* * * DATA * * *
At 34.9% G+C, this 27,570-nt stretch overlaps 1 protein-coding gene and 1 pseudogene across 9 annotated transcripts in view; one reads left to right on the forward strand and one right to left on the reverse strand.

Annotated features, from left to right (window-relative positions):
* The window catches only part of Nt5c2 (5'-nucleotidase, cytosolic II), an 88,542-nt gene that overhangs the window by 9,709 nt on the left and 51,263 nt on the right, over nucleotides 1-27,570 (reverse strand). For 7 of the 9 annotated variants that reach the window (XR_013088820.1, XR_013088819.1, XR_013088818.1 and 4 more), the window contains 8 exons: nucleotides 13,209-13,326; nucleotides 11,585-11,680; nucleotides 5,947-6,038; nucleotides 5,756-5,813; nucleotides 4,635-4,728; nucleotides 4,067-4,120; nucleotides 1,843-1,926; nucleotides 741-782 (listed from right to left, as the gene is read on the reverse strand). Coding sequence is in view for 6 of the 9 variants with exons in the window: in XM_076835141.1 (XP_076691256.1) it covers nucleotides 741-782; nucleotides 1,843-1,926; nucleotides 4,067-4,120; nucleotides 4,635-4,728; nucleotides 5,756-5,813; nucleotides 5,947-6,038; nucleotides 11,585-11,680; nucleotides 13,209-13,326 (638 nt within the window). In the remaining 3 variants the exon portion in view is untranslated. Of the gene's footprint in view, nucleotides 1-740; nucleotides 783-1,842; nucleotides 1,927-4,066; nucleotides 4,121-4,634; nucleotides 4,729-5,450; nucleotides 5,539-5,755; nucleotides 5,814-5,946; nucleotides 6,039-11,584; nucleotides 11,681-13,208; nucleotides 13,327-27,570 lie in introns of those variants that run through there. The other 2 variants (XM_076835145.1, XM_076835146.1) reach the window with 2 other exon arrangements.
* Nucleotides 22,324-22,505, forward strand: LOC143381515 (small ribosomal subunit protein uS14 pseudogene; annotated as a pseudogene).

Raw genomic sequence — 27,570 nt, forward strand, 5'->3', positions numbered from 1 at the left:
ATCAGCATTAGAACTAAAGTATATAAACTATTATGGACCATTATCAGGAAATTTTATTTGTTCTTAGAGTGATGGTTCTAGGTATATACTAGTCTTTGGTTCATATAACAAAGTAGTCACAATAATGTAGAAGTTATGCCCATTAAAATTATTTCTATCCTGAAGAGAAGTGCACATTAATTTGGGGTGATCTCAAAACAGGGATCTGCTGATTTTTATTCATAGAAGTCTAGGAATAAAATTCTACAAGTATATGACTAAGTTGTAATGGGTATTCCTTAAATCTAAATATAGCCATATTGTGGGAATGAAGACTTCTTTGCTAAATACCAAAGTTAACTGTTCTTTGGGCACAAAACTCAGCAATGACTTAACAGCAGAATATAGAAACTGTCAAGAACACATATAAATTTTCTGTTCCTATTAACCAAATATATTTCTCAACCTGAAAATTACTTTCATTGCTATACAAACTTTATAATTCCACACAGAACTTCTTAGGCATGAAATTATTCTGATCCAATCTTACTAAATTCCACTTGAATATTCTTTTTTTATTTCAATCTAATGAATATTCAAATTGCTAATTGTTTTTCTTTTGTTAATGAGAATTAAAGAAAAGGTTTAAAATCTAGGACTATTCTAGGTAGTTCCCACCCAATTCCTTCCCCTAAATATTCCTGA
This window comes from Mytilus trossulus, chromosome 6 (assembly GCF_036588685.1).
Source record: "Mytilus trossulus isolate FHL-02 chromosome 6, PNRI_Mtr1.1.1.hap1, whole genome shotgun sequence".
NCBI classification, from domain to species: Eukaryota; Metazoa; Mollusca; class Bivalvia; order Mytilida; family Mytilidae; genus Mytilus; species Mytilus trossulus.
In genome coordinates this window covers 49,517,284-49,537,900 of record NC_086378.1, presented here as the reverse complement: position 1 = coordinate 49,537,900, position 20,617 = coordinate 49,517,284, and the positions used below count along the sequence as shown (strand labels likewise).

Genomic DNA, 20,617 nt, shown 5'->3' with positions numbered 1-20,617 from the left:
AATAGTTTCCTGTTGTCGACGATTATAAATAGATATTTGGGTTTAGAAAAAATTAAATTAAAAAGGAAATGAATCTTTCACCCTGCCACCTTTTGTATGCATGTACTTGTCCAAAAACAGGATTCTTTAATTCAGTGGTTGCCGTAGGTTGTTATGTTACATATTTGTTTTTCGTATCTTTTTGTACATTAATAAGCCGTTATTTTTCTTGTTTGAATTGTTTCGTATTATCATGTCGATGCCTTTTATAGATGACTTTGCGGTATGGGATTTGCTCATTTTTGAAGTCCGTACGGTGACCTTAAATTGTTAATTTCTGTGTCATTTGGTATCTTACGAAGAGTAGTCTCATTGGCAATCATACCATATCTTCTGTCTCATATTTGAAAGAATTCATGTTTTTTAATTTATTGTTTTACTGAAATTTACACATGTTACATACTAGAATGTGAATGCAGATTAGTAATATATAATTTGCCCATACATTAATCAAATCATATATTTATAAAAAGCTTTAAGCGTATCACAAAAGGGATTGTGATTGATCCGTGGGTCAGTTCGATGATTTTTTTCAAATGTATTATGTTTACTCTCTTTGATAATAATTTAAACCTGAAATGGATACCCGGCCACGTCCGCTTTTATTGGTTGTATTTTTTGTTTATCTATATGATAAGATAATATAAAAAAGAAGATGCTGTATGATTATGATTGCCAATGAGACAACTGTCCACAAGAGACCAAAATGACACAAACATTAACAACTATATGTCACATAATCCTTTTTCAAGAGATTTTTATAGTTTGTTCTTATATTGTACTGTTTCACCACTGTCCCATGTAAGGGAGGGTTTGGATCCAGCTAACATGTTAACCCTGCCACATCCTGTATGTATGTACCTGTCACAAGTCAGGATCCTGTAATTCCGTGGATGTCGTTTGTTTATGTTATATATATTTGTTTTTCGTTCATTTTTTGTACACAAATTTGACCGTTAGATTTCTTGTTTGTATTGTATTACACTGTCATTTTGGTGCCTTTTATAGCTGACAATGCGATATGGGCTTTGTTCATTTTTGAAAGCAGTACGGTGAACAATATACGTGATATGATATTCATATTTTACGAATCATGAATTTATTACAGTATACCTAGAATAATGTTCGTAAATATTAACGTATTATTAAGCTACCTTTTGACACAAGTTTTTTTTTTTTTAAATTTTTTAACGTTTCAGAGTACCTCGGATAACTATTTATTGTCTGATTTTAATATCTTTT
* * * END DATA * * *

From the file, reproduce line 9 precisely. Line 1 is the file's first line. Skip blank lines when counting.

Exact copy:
NCBI classification, from domain to species: Eukaryota; Metazoa; Mollusca; class Bivalvia; order Mytilida; family Mytilidae; genus Mytilus; species Mytilus trossulus.